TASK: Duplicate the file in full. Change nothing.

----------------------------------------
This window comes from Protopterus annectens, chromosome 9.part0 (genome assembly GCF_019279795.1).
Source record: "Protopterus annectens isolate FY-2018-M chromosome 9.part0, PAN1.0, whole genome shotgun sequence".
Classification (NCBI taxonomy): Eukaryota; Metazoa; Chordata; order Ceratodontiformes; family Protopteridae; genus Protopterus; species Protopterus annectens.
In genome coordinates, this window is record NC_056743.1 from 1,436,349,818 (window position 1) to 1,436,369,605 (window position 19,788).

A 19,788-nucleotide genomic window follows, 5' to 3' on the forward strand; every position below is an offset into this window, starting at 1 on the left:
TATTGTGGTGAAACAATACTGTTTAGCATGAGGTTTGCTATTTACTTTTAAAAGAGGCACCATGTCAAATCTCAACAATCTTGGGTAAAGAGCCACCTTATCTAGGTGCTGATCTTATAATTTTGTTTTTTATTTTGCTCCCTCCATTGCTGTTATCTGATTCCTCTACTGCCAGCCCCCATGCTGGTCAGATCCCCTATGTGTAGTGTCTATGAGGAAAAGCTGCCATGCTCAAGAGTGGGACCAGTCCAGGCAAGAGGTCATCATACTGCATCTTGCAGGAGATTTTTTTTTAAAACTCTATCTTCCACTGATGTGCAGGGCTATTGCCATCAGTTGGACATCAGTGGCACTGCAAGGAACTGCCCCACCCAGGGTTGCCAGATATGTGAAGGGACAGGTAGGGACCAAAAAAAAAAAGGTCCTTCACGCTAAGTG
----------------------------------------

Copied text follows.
This window comes from Protopterus annectens, chromosome 9.part0 (genome assembly GCF_019279795.1).
Source record: "Protopterus annectens isolate FY-2018-M chromosome 9.part0, PAN1.0, whole genome shotgun sequence".
Classification (NCBI taxonomy): Eukaryota; Metazoa; Chordata; order Ceratodontiformes; family Protopteridae; genus Protopterus; species Protopterus annectens.
In genome coordinates, this window is record NC_056743.1 from 1,436,349,818 (window position 1) to 1,436,369,605 (window position 19,788).

A 19,788-nucleotide genomic window follows, 5' to 3' on the forward strand; every position below is an offset into this window, starting at 1 on the left:
TATTGTGGTGAAACAATACTGTTTAGCATGAGGTTTGCTATTTACTTTTAAAAGAGGCACCATGTCAAATCTCAACAATCTTGGGTAAAGAGCCACCTTATCTAGGTGCTGATCTTATAATTTTGTTTTTTATTTTGCTCCCTCCATTGCTGTTATCTGATTCCTCTACTGCCAGCCCCCATGCTGGTCAGATCCCCTATGTGTAGTGTCTATGAGGAAAAGCTGCCATGCTCAAGAGTGGGACCAGTCCAGGCAAGAGGTCATCATACTGCATCTTGCAGGAGATTTTTTTTTAAAACTCTATCTTCCACTGATGTGCAGGGCTATTGCCATCAGTTGGACATCAGTGGCACTGCAAGGAACTGCCCCACCCAGGGTTGCCAGATATGTGAAGGGACAGGTAGGGACCAAAAAAAAAAAGGTCCTTCACGCTAAGTG